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A business must submit a Claim for Refund form within 3 years (36 months) after the return was filed. Include a detailed explanation of how the error occurred, a copy of any invoice or credit memo involved, a copy of the sales journal showing how the sales were summarized and what amounts were originally reported and paid to Denver, and any other supporting documentation. Individuals or businesses that are claiming sales taxes overpaid to a vendor on a purchase must submit a Claim for Refund form within 60 days of the purchase. Include a copy of the appropriate sales receipt(s).

The Denver sales tax ordinance provides that the tax must be paid to the vendor. The vendor then provides a receipt, showing the tax was paid, to the purchaser. The purchaser can file a Claim for Refund, but must do so within 60 days of the purchase.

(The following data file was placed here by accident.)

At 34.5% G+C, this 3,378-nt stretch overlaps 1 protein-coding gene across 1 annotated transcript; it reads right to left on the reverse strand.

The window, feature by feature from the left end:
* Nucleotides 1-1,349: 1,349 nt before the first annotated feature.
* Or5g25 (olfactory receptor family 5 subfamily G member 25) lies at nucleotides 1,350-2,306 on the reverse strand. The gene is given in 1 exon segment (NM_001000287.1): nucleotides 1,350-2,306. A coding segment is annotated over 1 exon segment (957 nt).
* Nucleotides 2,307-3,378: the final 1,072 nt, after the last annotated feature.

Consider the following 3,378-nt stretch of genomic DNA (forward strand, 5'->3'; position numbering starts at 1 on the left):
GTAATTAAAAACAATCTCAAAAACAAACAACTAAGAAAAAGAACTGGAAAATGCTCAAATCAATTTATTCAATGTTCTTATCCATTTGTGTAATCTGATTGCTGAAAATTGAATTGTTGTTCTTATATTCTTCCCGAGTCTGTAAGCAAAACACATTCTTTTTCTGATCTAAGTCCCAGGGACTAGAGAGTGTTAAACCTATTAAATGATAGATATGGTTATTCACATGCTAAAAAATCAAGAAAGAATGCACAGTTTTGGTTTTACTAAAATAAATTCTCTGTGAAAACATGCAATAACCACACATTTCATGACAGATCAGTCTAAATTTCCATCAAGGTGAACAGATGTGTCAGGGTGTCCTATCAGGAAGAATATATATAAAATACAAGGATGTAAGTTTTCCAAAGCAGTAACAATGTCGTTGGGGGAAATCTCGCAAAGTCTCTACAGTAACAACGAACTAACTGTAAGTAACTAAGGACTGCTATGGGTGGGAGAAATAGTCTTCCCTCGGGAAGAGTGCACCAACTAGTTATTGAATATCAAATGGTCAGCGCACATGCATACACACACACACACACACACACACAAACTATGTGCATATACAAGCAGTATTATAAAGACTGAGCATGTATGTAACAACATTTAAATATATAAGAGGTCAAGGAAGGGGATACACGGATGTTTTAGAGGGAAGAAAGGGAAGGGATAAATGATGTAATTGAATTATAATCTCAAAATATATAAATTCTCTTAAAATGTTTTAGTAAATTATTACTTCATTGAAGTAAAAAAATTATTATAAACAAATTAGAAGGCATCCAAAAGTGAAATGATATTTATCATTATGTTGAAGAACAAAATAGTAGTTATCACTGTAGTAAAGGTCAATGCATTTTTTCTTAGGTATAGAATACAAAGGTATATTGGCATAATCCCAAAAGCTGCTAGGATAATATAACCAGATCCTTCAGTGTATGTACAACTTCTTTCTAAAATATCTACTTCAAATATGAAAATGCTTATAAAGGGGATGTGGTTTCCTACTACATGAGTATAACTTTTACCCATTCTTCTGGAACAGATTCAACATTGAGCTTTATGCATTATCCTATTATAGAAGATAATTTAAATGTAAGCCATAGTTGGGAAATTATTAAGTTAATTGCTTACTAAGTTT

If another jurisdiction’s tax was properly imposed on a purchase, the amount of Denver consumer use tax due is the difference between what you would have paid if the purchase was made in Denver and the tax amount you actually paid, but never less than zero.

Example : Assume a purchase was made in a Colorado city on the western slope; sales tax at the combined rate of 4.9% tax was collected; and the item purchased was brought to Denver and used by a business in Denver. If the same item had been purchased in Denver, the combined tax rate would have been 7.65%. To calculate the Denver use tax due:

  • Subtract the 4.9% paid from the 7.65% due. 
  • The rate still due to Denver would be 2.75% (less than the normal 3.65%). 
  • Multiply the cost of the purchase by 2.75% to determine the amount of Denver use tax due. 

Note : If the combined tax actually paid is more than what would have been due in Denver, no Denver use tax is due, but no refund or credit will be given. Also, the above formula can never result in a Denver tax liability in excess of 3.65%.